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Wild Things (1998)

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Teenage sexpot Kelly Van Ryan (Denise Richards) is hot for teacher Sam (Matt Dillon), a former lover of her wealthy widowed mother Sandra (Theresa Russell) but he’s not having any. Well, not with her. So she cries Rape and he gets caught up in a very dense web involving loser Suzie (Neve Campbell) who also calls Rape. She was busted for drugs the previous year by Detective Duquette (Kevin Bacon) and suffered 6 months in the clink. When personal injury shyster lawyer Ken (Bill Murray) defends Sam the plot gets as convoluted and murky as a Florida swamp.  The girls admit they made it up because Sam didn’t protect Suzie from prison. Sam celebrates his eventual defamation winnings – by having sex with both girls. They were scamming Sandra for money. And that’s just the start of it. Cross, double cross, murder and betrayal are at the centre of a complex story that opens out like a neverending Russian nesting doll. Twisty Twister McTwisted isn’t in it! Sexy, funny, outrageous and brilliant neo noir. Written by Stephen Peters and directed by John (Henry:  Portrait of a Serial Killer) McNaughton, with a notable score by George Clinton. Super steamy.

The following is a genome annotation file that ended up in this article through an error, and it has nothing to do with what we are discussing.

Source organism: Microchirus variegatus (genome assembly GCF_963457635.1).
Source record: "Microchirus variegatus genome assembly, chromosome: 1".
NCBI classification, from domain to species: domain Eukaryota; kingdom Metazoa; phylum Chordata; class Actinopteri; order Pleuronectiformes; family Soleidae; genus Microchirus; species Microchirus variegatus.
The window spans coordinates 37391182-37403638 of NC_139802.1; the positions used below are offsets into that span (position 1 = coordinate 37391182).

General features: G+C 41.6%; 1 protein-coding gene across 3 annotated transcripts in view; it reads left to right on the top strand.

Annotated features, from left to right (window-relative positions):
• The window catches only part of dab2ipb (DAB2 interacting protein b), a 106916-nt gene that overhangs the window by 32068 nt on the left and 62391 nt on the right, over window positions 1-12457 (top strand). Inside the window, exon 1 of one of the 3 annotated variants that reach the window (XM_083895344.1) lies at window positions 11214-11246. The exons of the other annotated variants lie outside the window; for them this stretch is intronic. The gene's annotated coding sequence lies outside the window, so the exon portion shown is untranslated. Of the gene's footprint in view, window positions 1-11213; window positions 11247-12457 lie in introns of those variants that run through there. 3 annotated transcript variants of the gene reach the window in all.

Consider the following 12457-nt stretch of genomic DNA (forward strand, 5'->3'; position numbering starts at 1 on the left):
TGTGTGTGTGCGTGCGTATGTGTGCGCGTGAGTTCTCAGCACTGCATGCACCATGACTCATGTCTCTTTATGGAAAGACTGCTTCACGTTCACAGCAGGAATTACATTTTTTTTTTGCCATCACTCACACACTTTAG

Tootsie (1982)